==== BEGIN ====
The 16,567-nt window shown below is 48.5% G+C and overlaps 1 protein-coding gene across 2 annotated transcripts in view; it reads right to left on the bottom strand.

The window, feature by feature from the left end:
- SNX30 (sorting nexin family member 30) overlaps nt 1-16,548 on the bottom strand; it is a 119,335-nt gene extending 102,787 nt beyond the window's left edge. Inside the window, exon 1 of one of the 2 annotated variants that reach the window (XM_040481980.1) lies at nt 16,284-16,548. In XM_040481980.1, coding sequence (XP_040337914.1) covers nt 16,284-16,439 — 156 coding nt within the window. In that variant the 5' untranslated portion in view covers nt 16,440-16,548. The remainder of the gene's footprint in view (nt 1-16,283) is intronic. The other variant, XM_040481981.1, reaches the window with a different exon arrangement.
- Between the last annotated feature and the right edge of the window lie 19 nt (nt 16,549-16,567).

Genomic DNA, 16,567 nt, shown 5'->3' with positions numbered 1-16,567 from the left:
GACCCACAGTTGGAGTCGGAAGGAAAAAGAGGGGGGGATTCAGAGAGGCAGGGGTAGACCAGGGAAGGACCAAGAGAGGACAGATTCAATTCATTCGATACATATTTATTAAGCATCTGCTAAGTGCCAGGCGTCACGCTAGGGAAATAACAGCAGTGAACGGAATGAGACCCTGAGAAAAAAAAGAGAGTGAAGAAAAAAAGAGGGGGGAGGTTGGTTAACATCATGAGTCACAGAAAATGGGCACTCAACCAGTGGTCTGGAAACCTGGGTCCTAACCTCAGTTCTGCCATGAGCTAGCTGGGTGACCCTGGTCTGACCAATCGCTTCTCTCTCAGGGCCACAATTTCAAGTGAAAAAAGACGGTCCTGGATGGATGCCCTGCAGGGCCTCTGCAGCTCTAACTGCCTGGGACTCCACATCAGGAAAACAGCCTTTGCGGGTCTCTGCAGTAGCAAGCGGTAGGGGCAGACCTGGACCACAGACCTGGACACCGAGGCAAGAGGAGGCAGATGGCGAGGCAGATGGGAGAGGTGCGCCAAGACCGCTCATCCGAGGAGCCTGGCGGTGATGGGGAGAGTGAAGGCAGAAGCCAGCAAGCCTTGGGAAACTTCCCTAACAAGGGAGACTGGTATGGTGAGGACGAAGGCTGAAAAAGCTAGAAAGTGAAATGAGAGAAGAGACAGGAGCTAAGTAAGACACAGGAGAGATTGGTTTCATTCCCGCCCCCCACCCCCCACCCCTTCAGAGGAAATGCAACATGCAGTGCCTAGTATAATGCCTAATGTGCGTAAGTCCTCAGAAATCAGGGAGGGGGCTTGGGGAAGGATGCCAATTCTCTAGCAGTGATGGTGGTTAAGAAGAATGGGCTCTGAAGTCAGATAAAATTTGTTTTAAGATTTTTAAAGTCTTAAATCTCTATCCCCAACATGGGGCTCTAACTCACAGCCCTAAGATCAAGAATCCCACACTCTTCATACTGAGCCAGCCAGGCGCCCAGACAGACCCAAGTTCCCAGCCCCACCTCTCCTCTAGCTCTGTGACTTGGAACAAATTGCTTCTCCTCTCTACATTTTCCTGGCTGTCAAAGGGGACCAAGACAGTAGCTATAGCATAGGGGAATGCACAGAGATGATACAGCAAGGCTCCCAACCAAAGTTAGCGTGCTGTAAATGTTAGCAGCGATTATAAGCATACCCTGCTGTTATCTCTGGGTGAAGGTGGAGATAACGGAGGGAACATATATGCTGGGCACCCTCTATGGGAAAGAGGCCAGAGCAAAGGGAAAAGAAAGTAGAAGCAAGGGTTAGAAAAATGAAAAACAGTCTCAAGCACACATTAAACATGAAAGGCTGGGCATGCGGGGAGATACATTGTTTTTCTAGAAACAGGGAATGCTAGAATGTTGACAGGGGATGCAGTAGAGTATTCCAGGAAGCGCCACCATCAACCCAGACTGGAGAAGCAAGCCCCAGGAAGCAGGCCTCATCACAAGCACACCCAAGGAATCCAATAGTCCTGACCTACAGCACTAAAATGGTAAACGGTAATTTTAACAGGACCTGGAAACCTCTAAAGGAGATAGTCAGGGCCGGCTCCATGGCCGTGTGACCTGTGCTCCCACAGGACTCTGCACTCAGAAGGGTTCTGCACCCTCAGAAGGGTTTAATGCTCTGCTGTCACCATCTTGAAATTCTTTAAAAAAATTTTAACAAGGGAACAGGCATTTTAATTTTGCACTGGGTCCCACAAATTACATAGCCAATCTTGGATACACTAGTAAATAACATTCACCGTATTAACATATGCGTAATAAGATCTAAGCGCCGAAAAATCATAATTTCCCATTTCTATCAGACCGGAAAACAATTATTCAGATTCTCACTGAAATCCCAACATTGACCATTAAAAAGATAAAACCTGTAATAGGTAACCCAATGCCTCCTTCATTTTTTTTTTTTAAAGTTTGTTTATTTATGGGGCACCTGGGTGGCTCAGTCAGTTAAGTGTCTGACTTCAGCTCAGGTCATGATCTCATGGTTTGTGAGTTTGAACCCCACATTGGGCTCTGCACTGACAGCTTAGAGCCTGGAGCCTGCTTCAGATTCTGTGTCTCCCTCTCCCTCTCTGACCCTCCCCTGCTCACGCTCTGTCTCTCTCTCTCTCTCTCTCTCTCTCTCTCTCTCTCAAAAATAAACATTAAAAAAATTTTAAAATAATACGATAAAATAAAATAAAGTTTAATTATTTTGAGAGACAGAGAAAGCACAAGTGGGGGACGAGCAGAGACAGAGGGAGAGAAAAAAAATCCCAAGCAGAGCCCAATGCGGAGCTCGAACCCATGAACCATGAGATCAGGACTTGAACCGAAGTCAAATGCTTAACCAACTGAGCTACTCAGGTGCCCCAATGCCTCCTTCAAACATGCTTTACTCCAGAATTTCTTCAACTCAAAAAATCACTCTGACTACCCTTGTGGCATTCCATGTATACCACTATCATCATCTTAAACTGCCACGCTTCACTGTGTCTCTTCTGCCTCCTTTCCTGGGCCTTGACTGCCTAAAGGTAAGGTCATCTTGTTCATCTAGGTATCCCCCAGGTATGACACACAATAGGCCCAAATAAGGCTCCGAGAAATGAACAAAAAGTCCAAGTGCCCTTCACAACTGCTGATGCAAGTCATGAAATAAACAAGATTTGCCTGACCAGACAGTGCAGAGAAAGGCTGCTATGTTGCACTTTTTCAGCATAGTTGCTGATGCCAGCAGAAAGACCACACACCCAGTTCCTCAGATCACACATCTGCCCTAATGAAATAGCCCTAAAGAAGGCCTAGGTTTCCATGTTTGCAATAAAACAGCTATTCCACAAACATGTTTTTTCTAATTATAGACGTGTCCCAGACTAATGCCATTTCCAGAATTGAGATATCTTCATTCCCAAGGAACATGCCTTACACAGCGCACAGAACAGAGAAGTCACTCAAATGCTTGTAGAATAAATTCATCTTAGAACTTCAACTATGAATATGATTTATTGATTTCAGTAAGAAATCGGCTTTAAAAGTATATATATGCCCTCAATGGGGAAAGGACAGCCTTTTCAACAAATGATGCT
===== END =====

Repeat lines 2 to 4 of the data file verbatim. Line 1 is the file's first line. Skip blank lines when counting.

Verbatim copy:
The window, feature by feature from the left end:
- SNX30 (sorting nexin family member 30) overlaps nt 1-16,548 on the bottom strand; it is a 119,335-nt gene extending 102,787 nt beyond the window's left edge. Inside the window, exon 1 of one of the 2 annotated variants that reach the window (XM_040481980.1) lies at nt 16,284-16,548. In XM_040481980.1, coding sequence (XP_040337914.1) covers nt 16,284-16,439 — 156 coding nt within the window. In that variant the 5' untranslated portion in view covers nt 16,440-16,548. The remainder of the gene's footprint in view (nt 1-16,283) is intronic. The other variant, XM_040481981.1, reaches the window with a different exon arrangement.
- Between the last annotated feature and the right edge of the window lie 19 nt (nt 16,549-16,567).